How many can you get right? I hit 13/15, and learned some new advanced google skills in the process.
I forgot to mention this before I left, but I am now in Alabama! Looking forward to starting work next week, and spending time getting things ironed out. I won’t have net access for a little while, so things here will be quiet.
P.S. I’m writing this from the Huntsville/Madison County Public Library. Beautiful place!
Today Microsoft announced its price points and accessory list for the upcoming Xbox 360. I’m now almost certain I won’t be buying one. Here’s one of many stories on the announcement. “Major Nelson”, who heads up the Xbox Live program, has more details, but his site is getting hammered at the moment.
My current Xbox has given me many happy hours of gaming with friends and online. While I have no doubt that the 360 would do the same, in the end the pricing is just prohibitive for me.
In order to preserve some semblance of a low price point, Microsoft is going with two versions of the console: One at $399, and another at $299. Here’s what you get for the extra $100 that the cheaper version doesn’t include:
-Wireless controller instead of wired
-20GB hard drive
-Fancier A/V cable
-Remote Control for DVD playback
In all, really not a bad package for just $100 more. While expensive, I could still see myself possibly paying $399. But the killer for me is the accessory prices.
$50 for an extra controller? $20 for a simple snap-on decorative faceplate? But the biggest problem is the pricing on the wireless adapter. Playing games online with the 360 over wireless will cost you an extra $100. Simply outrageous! I recently bought a wireless router AND a card for my laptop for $70.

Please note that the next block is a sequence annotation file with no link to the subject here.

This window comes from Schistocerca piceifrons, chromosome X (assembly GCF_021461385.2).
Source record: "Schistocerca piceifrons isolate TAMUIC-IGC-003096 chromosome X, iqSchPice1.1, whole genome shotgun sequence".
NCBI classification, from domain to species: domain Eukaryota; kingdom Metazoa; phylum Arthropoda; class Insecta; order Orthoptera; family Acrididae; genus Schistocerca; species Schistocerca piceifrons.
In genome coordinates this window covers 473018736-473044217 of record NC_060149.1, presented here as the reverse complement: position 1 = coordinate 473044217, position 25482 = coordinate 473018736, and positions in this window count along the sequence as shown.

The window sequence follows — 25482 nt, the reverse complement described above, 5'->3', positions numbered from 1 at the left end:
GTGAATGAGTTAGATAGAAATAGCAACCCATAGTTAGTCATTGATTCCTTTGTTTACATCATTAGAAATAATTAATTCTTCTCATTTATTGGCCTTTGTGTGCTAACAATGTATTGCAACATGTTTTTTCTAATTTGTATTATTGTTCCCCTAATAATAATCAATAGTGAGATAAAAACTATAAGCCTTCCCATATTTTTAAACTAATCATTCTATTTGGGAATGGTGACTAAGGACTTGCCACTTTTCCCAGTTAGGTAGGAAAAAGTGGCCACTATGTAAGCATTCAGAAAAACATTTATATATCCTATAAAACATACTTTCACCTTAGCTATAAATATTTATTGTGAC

And in the end, those without the hard drive will be hurt. I’ve seen unconfirmed statements from people who work at Microsoft that the drive will be required to play online. If true, they are in effect buying a system that is crippled just out of the box.
So let’s say I want to play a game with a friend online at launch day. Here’s what I’d have to spend:
System – $399
Extra controller – $50
Game – $50 (estimated)
Wireless adapter – $100
Total – $599
Simply out of my price range.
Plus, Microsoft has fractured the market. Are game developers going to make games that use every ability of the 360, when they know that some system owners will be unable to play the resulting product? No, they’ll code to the lowest common denominator.